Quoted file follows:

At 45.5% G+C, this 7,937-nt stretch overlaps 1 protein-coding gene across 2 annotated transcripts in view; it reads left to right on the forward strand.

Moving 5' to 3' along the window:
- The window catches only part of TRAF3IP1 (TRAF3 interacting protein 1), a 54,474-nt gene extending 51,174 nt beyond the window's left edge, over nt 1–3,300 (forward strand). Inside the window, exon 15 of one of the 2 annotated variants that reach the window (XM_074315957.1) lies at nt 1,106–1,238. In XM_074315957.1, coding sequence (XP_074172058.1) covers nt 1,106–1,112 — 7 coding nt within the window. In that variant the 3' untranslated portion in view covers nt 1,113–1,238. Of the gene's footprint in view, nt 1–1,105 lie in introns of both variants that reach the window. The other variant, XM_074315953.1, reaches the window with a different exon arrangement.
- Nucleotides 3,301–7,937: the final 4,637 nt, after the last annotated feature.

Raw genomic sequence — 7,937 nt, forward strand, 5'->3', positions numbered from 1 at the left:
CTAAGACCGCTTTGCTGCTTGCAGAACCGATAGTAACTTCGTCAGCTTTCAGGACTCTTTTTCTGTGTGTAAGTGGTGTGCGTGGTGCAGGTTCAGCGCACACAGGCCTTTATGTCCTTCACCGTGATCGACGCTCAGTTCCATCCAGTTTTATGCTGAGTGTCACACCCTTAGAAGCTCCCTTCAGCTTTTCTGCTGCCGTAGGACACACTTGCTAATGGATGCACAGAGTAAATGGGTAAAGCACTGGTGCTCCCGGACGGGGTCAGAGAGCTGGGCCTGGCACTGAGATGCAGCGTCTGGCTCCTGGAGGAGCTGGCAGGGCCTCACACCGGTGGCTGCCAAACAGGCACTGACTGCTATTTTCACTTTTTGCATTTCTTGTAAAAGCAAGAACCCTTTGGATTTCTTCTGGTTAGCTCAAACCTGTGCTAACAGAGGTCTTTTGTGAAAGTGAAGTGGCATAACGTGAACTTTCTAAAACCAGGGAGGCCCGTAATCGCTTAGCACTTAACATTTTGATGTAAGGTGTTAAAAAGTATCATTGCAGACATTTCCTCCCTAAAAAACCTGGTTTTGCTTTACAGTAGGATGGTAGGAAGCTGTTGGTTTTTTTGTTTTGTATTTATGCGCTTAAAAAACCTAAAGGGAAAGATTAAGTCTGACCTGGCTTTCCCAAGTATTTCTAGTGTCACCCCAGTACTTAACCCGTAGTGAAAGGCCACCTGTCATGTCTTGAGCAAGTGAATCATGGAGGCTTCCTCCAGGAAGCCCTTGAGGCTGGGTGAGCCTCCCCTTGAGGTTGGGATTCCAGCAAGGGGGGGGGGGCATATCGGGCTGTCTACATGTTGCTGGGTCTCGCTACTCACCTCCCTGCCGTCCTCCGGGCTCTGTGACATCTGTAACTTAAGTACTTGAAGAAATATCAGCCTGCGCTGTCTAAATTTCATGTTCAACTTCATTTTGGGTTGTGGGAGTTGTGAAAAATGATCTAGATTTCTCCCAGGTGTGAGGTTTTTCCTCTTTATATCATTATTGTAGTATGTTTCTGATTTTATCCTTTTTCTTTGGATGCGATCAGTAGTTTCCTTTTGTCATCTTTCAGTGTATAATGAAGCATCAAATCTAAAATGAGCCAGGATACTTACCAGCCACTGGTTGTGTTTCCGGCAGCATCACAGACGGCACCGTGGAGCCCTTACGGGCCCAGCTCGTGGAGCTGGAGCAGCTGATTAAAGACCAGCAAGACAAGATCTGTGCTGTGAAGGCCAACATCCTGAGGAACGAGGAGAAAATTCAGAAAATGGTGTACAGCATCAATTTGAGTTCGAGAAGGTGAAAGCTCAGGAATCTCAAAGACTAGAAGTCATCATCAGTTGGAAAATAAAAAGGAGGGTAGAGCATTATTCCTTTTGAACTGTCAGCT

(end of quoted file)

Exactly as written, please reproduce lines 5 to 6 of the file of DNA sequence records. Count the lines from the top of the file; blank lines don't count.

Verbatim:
Raw genomic sequence — 7,937 nt, forward strand, 5'->3', positions numbered from 1 at the left:
CTAAGACCGCTTTGCTGCTTGCAGAACCGATAGTAACTTCGTCAGCTTTCAGGACTCTTTTTCTGTGTGTAAGTGGTGTGCGTGGTGCAGGTTCAGCGCACACAGGCCTTTATGTCCTTCACCGTGATCGACGCTCAGTTCCATCCAGTTTTATGCTGAGTGTCACACCCTTAGAAGCTCCCTTCAGCTTTTCTGCTGCCGTAGGACACACTTGCTAATGGATGCACAGAGTAAATGGGTAAAGCACTGGTGCTCCCGGACGGGGTCAGAGAGCTGGGCCTGGCACTGAGATGCAGCGTCTGGCTCCTGGAGGAGCTGGCAGGGCCTCACACCGGTGGCTGCCAAACAGGCACTGACTGCTATTTTCACTTTTTGCATTTCTTGTAAAAGCAAGAACCCTTTGGATTTCTTCTGGTTAGCTCAAACCTGTGCTAACAGAGGTCTTTTGTGAAAGTGAAGTGGCATAACGTGAACTTTCTAAAACCAGGGAGGCCCGTAATCGCTTAGCACTTAACATTTTGATGTAAGGTGTTAAAAAGTATCATTGCAGACATTTCCTCCCTAAAAAACCTGGTTTTGCTTTACAGTAGGATGGTAGGAAGCTGTTGGTTTTTTTGTTTTGTATTTATGCGCTTAAAAAACCTAAAGGGAAAGATTAAGTCTGACCTGGCTTTCCCAAGTATTTCTAGTGTCACCCCAGTACTTAACCCGTAGTGAAAGGCCACCTGTCATGTCTTGAGCAAGTGAATCATGGAGGCTTCCTCCAGGAAGCCCTTGAGGCTGGGTGAGCCTCCCCTTGAGGTTGGGATTCCAGCAAGGGGGGGGGGGCATATCGGGCTGTCTACATGTTGCTGGGTCTCGCTACTCACCTCCCTGCCGTCCTCCGGGCTCTGTGACATCTGTAACTTAAGTACTTGAAGAAATATCAGCCTGCGCTGTCTAAATTTCATGTTCAACTTCATTTTGGGTTGTGGGAGTTGTGAAAAATGATCTAGATTTCTCCCAGGTGTGAGGTTTTTCCTCTTTATATCATTATTGTAGTATGTTTCTGATTTTATCCTTTTTCTTTGGATGCGATCAGTAGTTTCCTTTTGTCATCTTTCAGTGTATAATGAAGCATCAAATCTAAAATGAGCCAGGATACTTACCAGCCACTGGTTGTGTTTCCGGCAGCATCACAGACGGCACCGTGGAGCCCTTACGGGCCCAGCTCGTGGAGCTGGAGCAGCTGATTAAAGACCAGCAAGACAAGATCTGTGCTGTGAAGGCCAACATCCTGAGGAACGAGGAGAAAATTCAGAAAATGGTGTACAGCATCAATTTGAGTTCGAGAAGGTGAAAGCTCAGGAATCTCAAAGACTAGAAGTCATCATCAGTTGGAAAATAAAAAGGAGGGTAGAGCATTATTCCTTTTGAACTGTCAGCT